Holmes sits in his cell, thinking smugly that no one has been ale to produce evidence that he killed Benjamin Pitezal. It is cold and damp in his cell, but he behaves extremely well and is able to convince the guards to allow him to continue wearing his own clothing and pay for food and newspapers to be delivered to him. He reads about his growing infamy and about Geyer’s search for Pitezal’s children. Holmes is amused by the search, since he knows that Geyer will not find what he’s looking for.
Even in prison, Holmes goes to great pains to maintain an appearance of politeness and respectability. This is what makes him so dangerous — maintaining this image comes so easily to Holmes that he can fool people long after they should have seen through his deceptions. Holmes finds pleasure not only in committing crimes, but in getting away with them.
In prison, Holmes begins to write a memoir. He composes this work in a pastoral style, emphasizing the beauty of the town where he grew up, and the ordinariness of his childhood. His memoirs are mostly lies — as children psychopaths lie easily and hurt children and animals. He writes a prison diary, in which he wonders if his mother will write to him for his birthday, and says that a recent visit from Georgiana Yoke was a joyous occasion for him. This diary is full of lies; that Holmes wants is to maintain the appearance of innocence.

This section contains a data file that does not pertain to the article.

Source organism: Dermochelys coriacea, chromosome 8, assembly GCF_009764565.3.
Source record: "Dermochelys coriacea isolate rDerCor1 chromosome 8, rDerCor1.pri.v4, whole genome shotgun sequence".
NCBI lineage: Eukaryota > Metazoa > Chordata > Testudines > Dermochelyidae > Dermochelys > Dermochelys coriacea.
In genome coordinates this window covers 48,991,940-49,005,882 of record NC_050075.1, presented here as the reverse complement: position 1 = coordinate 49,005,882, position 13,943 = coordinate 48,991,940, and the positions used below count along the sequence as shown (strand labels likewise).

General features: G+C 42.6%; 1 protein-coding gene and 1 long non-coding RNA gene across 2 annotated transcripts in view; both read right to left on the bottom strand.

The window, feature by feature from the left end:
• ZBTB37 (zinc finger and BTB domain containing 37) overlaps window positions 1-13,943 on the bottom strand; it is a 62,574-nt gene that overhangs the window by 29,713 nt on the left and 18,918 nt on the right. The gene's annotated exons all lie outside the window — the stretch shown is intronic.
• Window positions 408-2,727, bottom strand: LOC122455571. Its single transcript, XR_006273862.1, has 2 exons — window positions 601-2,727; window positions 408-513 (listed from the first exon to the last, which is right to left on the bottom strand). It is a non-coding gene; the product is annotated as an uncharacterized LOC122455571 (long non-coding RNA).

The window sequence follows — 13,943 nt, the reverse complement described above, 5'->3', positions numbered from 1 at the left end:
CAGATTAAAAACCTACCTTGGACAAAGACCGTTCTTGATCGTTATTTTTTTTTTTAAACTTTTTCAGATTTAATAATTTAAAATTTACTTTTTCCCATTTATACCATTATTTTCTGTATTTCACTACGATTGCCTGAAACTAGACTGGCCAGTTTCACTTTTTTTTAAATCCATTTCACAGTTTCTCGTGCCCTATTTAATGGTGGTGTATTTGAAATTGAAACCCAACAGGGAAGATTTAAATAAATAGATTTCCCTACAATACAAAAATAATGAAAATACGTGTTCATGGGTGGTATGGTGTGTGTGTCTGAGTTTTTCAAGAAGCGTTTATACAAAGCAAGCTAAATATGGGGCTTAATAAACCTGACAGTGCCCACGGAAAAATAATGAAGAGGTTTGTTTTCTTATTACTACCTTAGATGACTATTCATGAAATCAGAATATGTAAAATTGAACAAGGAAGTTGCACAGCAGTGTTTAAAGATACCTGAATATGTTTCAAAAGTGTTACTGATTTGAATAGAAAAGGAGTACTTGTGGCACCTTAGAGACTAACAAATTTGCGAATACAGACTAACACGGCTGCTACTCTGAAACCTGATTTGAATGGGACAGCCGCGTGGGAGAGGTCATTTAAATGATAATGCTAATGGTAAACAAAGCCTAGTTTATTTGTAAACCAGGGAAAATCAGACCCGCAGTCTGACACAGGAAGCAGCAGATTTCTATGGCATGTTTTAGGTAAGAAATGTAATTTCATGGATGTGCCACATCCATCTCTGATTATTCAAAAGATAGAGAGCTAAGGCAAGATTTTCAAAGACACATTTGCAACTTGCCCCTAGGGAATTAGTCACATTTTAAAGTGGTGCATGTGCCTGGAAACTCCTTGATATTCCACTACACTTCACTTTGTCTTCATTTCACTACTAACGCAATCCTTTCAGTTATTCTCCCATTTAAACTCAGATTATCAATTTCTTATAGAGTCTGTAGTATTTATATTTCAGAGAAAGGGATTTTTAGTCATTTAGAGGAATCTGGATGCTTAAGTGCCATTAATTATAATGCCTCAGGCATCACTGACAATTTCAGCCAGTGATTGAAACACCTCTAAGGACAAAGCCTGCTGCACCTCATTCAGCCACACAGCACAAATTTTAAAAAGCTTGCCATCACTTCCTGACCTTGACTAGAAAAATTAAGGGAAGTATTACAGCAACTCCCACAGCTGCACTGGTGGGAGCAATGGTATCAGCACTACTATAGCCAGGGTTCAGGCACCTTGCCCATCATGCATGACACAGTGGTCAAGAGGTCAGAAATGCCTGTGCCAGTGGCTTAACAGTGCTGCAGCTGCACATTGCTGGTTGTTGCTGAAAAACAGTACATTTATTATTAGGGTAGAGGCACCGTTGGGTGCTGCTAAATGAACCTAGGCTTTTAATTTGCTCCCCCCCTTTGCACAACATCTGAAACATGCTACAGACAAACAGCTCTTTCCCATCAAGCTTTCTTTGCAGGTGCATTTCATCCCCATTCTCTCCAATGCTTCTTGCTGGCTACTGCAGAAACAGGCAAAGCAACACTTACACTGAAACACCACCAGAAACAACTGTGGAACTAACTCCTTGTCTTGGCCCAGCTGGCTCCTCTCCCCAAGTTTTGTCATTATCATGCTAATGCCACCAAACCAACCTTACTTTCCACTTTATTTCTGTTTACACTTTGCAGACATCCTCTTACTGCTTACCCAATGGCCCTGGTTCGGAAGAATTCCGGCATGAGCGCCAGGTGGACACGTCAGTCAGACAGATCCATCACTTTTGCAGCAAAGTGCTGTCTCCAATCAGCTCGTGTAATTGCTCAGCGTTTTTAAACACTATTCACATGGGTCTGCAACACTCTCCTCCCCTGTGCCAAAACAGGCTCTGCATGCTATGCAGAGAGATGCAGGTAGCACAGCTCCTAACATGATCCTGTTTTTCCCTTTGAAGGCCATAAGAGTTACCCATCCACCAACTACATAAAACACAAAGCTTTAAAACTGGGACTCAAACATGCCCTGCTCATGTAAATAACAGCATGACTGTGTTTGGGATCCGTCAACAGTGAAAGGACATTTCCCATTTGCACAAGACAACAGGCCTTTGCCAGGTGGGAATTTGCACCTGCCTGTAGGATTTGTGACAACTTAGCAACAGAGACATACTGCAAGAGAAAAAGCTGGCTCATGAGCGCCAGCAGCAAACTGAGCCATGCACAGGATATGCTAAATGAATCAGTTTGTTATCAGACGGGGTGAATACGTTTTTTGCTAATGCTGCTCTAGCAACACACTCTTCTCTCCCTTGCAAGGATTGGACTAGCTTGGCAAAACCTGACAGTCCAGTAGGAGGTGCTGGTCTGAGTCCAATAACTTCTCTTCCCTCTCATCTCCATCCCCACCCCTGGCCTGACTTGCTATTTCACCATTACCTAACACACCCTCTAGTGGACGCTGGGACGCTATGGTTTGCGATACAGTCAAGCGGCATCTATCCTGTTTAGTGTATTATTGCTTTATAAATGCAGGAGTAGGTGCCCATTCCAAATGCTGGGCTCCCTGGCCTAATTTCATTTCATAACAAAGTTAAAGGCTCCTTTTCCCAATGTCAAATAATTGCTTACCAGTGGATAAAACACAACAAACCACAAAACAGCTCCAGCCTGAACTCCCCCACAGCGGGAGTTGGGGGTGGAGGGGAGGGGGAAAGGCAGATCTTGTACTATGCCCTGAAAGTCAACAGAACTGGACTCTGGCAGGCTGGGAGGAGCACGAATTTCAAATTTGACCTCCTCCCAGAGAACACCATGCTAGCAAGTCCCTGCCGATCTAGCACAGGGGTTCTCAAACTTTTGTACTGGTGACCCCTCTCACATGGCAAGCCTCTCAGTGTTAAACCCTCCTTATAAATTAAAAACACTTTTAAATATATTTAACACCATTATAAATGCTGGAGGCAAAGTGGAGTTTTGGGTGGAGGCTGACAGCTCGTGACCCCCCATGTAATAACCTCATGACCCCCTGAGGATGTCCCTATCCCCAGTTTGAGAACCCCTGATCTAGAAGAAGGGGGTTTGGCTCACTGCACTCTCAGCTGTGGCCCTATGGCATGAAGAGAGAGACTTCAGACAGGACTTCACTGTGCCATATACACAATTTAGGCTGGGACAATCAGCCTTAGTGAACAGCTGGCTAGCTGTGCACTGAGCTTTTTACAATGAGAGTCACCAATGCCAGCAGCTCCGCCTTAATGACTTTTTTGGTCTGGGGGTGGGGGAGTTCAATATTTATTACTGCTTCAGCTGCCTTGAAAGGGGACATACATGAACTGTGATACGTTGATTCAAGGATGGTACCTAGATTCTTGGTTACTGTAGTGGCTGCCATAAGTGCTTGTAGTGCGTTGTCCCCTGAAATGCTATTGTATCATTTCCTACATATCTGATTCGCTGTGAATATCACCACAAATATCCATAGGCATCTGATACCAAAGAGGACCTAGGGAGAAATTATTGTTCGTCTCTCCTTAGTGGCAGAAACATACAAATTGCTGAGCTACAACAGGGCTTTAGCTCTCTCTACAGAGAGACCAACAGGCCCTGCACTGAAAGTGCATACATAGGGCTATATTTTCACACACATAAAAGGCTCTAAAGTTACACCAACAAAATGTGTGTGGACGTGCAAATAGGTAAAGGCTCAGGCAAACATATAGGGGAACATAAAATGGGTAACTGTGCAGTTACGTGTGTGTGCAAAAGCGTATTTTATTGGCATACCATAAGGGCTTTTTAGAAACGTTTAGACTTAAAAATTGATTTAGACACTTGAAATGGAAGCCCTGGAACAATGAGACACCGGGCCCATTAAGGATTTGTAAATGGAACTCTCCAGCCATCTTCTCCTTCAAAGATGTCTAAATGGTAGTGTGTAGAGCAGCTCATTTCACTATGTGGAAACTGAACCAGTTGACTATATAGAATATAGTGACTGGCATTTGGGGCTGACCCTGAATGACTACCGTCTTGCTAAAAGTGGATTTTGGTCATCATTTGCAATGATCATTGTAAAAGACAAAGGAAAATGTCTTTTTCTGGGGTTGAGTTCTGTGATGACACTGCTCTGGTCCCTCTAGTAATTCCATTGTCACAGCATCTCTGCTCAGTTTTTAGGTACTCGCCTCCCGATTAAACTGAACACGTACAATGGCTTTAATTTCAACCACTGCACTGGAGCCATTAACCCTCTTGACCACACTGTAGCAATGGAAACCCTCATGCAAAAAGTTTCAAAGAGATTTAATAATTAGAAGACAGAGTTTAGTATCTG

Holmes’s memoirs are painfully easy to see through — they’re so pleasant and sentimental that they must be hiding evil and perversion. It’s unclear if Georgiana Yoke continue to love and believe him; what is clear is that Holmes is getting more and more desperate to prove his innocence. He’s trying the same tactics of deception, but these tactics are getting and less effective as Geyer’s investigation proceeds.
Holmes writes a letter to Mrs. Carrie Pitezal, which he knows will be read by the police. He tells her that he took good care of her children, and that they’re currently with “Mrs. W” in London. He denies having killed the children. He reads the papers and learns that Geyer has found nothing in Philadelphia. This pleases him greatly.
Larson presents Holmes’s denial of murder as a non sequitur, which strongly suggests that Holmes did, in fact, murder the children — it’s similar to the earlier scene in which Holmes told a woman, “Don’t be afraid of me,” which naturally made the woman feel afraid.